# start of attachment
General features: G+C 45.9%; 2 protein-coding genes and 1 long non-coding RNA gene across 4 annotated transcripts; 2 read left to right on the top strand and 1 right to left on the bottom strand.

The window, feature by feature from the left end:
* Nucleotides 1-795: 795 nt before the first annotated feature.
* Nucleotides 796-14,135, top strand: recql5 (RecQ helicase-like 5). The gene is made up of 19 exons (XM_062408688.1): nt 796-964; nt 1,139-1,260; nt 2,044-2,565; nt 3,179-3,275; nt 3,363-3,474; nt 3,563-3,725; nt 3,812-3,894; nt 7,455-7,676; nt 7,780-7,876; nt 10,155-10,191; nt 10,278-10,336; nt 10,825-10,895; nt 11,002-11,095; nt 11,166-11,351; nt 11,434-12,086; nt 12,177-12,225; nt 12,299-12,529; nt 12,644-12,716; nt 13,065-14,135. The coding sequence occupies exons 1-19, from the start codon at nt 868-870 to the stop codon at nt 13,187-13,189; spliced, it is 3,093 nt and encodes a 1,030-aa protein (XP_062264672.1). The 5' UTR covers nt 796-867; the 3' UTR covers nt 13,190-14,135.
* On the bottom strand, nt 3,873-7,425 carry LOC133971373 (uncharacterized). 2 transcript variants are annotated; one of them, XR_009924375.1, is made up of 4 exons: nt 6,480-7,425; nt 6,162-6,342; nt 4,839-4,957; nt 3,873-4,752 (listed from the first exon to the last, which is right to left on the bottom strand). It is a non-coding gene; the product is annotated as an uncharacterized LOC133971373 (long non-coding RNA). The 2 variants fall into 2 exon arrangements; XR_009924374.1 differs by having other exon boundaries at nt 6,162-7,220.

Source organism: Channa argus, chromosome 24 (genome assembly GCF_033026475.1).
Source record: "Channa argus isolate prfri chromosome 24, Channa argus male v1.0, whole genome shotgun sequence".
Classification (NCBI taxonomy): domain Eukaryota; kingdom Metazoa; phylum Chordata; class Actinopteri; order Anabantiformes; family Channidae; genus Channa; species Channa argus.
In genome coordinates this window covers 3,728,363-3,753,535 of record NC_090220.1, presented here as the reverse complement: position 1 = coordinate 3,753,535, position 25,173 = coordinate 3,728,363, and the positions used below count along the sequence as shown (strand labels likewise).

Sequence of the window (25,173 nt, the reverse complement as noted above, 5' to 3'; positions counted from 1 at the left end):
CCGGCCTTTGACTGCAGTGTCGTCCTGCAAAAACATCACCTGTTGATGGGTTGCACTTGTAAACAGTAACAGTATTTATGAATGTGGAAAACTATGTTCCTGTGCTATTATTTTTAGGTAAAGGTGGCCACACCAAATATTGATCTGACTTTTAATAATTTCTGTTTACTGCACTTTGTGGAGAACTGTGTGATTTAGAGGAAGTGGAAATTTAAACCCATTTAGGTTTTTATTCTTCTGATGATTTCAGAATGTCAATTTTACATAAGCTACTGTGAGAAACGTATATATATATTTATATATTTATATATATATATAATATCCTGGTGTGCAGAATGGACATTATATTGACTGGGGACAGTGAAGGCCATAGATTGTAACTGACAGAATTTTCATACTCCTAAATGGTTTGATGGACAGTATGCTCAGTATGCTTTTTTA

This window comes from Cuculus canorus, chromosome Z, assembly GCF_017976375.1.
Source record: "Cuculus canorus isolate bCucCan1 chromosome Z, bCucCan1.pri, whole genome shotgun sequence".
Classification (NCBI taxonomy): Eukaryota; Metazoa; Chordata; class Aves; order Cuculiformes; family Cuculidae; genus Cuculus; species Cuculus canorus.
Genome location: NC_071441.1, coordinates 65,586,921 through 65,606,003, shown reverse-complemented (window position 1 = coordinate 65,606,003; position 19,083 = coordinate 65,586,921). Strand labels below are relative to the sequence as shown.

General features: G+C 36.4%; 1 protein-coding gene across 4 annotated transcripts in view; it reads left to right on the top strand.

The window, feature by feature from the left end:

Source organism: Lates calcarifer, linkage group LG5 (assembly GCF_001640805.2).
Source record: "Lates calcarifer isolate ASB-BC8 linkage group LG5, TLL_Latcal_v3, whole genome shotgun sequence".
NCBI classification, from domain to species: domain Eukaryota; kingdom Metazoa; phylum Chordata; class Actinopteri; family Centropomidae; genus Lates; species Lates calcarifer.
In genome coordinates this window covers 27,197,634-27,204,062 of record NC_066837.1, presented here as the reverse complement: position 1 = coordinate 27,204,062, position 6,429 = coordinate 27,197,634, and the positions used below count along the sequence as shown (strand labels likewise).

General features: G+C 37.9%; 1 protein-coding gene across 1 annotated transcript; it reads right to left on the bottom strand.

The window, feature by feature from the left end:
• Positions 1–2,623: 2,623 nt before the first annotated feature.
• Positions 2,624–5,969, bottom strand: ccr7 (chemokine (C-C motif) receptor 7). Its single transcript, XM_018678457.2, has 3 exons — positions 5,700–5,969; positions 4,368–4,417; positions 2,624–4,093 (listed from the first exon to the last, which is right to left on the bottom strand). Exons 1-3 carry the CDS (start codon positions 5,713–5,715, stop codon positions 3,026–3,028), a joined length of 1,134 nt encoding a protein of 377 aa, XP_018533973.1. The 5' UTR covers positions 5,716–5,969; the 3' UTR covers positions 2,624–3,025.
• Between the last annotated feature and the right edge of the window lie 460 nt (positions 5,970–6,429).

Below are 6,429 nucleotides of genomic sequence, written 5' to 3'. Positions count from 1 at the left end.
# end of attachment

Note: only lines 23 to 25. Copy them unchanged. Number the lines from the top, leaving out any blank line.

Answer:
The window, feature by feature from the left end:
• Positions 1–2,623: 2,623 nt before the first annotated feature.
• Positions 2,624–5,969, bottom strand: ccr7 (chemokine (C-C motif) receptor 7). Its single transcript, XM_018678457.2, has 3 exons — positions 5,700–5,969; positions 4,368–4,417; positions 2,624–4,093 (listed from the first exon to the last, which is right to left on the bottom strand). Exons 1-3 carry the CDS (start codon positions 5,713–5,715, stop codon positions 3,026–3,028), a joined length of 1,134 nt encoding a protein of 377 aa, XP_018533973.1. The 5' UTR covers positions 5,716–5,969; the 3' UTR covers positions 2,624–3,025.